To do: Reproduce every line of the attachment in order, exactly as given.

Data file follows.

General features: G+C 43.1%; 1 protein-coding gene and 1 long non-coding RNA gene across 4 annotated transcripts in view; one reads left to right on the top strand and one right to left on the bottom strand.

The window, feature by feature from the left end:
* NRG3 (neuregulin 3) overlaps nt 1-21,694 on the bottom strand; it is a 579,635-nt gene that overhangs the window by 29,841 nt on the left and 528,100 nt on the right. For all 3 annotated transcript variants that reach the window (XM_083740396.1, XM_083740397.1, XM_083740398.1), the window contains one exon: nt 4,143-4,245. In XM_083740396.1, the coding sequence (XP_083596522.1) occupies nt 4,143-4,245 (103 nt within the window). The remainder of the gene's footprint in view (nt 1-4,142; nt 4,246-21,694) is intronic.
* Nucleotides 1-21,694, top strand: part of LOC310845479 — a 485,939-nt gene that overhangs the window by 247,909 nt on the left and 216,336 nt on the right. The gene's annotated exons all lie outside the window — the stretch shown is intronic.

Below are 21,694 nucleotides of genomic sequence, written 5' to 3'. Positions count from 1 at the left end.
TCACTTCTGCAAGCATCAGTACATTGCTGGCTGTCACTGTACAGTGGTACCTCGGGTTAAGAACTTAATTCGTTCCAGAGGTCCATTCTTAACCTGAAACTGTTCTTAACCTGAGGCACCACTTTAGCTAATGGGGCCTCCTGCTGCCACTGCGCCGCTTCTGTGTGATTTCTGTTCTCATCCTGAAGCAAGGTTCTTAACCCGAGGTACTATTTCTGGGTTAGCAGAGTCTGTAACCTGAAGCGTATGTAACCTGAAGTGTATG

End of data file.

General features: G+C 43.1%; 1 protein-coding gene and 1 long non-coding RNA gene across 4 annotated transcripts in view; one reads left to right on the top strand and one right to left on the bottom strand.

The window, feature by feature from the left end:
* NRG3 (neuregulin 3) overlaps nt 1-21,694 on the bottom strand; it is a 579,635-nt gene that overhangs the window by 29,841 nt on the left and 528,100 nt on the right. For all 3 annotated transcript variants that reach the window (XM_083740396.1, XM_083740397.1, XM_083740398.1), the window contains one exon: nt 4,143-4,245. In XM_083740396.1, the coding sequence (XP_083596522.1) occupies nt 4,143-4,245 (103 nt within the window). The remainder of the gene's footprint in view (nt 1-4,142; nt 4,246-21,694) is intronic.
* Nucleotides 1-21,694, top strand: part of LOC310845479 — a 485,939-nt gene that overhangs the window by 247,909 nt on the left and 216,336 nt on the right. The gene's annotated exons all lie outside the window — the stretch shown is intronic.

Below are 21,694 nucleotides of genomic sequence, written 5' to 3'. Positions count from 1 at the left end.
TCACTTCTGCAAGCATCAGTACATTGCTGGCTGTCACTGTACAGTGGTACCTCGGGTTAAGAACTTAATTCGTTCCAGAGGTCCATTCTTAACCTGAAACTGTTCTTAACCTGAGGCACCACTTTAGCTAATGGGGCCTCCTGCTGCCACTGCGCCGCTTCTGTGTGATTTCTGTTCTCATCCTGAAGCAAGGTTCTTAACCCGAGGTACTATTTCTGGGTTAGCAGAGTCTGTAACCTGAAGCGTATGTAACCTGAAGTGTATG